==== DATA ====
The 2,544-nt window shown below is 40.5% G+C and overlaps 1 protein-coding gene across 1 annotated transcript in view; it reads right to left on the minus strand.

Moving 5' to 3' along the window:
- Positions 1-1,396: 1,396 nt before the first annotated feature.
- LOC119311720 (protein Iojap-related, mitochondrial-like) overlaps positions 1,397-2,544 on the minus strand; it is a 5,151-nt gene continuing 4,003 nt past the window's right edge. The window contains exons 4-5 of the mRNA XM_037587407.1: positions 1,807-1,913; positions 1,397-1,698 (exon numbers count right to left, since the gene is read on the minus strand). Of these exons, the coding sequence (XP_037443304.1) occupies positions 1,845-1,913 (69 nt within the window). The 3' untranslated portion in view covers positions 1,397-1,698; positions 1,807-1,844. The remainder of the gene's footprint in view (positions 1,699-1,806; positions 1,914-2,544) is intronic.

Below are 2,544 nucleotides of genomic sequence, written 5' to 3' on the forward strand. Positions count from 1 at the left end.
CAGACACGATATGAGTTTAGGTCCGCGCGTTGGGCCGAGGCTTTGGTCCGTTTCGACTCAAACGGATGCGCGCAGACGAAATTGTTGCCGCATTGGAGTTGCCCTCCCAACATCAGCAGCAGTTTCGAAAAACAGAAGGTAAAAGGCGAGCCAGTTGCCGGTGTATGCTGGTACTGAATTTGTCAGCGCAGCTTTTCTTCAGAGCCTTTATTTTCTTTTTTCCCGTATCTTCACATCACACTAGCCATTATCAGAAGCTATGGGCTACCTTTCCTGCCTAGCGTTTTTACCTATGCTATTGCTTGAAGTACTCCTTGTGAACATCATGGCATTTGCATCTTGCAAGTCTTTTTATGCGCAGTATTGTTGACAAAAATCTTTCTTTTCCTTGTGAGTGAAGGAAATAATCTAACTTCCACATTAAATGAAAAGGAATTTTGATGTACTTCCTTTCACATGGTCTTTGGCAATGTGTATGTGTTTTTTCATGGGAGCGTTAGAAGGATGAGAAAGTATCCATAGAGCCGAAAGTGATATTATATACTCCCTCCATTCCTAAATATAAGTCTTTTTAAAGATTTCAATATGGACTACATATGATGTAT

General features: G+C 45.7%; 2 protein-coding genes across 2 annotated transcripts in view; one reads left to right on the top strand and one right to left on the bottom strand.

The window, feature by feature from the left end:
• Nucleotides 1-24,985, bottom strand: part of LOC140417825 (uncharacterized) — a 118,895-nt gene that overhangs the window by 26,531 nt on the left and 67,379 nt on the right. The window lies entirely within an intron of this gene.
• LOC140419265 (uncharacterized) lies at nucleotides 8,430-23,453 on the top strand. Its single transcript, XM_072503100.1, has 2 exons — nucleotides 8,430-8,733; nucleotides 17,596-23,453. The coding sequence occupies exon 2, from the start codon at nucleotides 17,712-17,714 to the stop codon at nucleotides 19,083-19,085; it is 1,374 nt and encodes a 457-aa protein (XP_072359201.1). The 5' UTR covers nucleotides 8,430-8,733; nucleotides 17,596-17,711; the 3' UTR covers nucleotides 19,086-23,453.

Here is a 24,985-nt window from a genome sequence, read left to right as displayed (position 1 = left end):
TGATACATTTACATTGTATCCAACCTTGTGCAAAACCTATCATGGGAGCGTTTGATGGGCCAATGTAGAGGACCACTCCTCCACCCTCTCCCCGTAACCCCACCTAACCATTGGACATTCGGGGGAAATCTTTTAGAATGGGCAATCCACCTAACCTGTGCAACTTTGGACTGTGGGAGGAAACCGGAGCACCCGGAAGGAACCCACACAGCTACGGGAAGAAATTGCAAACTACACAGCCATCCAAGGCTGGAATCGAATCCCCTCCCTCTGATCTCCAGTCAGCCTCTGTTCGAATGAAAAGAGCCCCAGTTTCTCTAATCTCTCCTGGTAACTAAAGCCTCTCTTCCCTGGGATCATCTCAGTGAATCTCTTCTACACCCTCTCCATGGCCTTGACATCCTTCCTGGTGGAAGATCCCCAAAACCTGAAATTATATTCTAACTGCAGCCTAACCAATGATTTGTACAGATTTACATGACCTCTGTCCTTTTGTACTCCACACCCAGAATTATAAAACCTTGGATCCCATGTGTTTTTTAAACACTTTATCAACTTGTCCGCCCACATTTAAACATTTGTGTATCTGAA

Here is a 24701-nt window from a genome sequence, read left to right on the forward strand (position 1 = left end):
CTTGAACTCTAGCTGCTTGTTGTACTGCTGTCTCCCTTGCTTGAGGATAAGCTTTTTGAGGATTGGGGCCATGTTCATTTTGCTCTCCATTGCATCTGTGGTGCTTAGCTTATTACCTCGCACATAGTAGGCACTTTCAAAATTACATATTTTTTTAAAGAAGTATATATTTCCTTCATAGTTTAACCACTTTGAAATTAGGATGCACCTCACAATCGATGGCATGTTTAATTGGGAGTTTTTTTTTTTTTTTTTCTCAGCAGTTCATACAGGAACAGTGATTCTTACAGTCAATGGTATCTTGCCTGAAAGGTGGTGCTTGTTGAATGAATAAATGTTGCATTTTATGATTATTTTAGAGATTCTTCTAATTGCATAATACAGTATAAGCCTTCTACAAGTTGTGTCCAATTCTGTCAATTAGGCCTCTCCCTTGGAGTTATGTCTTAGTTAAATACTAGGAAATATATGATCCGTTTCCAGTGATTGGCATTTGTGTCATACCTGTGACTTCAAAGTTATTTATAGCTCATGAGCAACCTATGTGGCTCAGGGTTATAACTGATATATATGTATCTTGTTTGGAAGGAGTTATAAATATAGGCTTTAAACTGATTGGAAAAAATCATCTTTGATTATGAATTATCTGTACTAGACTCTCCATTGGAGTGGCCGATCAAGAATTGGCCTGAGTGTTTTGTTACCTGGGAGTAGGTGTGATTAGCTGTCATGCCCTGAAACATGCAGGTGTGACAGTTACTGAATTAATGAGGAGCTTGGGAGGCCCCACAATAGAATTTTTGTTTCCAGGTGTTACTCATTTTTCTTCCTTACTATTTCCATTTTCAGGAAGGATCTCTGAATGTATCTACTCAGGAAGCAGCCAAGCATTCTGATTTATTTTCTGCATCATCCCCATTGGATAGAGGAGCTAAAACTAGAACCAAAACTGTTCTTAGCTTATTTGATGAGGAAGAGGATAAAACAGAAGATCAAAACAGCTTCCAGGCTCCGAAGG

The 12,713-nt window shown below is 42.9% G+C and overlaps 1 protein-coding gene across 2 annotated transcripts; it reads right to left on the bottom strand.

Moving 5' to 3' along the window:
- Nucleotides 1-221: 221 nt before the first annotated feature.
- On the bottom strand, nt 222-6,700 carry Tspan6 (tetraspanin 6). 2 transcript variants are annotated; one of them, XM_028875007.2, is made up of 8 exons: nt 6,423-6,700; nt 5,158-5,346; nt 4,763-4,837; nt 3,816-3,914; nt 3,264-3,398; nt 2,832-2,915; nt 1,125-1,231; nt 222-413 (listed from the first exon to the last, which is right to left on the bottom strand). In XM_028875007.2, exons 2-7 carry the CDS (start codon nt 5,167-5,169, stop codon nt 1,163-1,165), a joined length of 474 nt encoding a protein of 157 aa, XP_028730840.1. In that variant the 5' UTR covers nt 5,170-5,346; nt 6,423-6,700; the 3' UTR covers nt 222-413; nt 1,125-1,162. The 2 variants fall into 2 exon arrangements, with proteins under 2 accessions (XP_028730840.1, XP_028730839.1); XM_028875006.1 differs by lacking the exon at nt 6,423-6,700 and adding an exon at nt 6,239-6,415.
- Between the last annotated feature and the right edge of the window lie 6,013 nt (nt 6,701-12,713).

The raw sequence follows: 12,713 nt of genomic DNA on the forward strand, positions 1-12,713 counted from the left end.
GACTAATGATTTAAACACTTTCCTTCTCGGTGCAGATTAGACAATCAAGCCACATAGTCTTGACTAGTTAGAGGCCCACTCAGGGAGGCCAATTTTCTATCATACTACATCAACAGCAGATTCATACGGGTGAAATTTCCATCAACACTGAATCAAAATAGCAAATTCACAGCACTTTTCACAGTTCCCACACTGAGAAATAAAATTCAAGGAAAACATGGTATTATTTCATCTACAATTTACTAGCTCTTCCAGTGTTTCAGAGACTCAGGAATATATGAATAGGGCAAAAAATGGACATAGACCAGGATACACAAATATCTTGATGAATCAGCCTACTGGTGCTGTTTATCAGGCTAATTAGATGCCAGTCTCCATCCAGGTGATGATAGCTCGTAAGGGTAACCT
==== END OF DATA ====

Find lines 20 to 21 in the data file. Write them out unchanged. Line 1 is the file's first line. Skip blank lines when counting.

The raw sequence follows: 12,713 nt of genomic DNA on the forward strand, positions 1-12,713 counted from the left end.
GACTAATGATTTAAACACTTTCCTTCTCGGTGCAGATTAGACAATCAAGCCACATAGTCTTGACTAGTTAGAGGCCCACTCAGGGAGGCCAATTTTCTATCATACTACATCAACAGCAGATTCATACGGGTGAAATTTCCATCAACACTGAATCAAAATAGCAAATTCACAGCACTTTTCACAGTTCCCACACTGAGAAATAAAATTCAAGGAAAACATGGTATTATTTCATCTACAATTTACTAGCTCTTCCAGTGTTTCAGAGACTCAGGAATATATGAATAGGGCAAAAAATGGACATAGACCAGGATACACAAATATCTTGATGAATCAGCCTACTGGTGCTGTTTATCAGGCTAATTAGATGCCAGTCTCCATCCAGGTGATGATAGCTCGTAAGGGTAACCT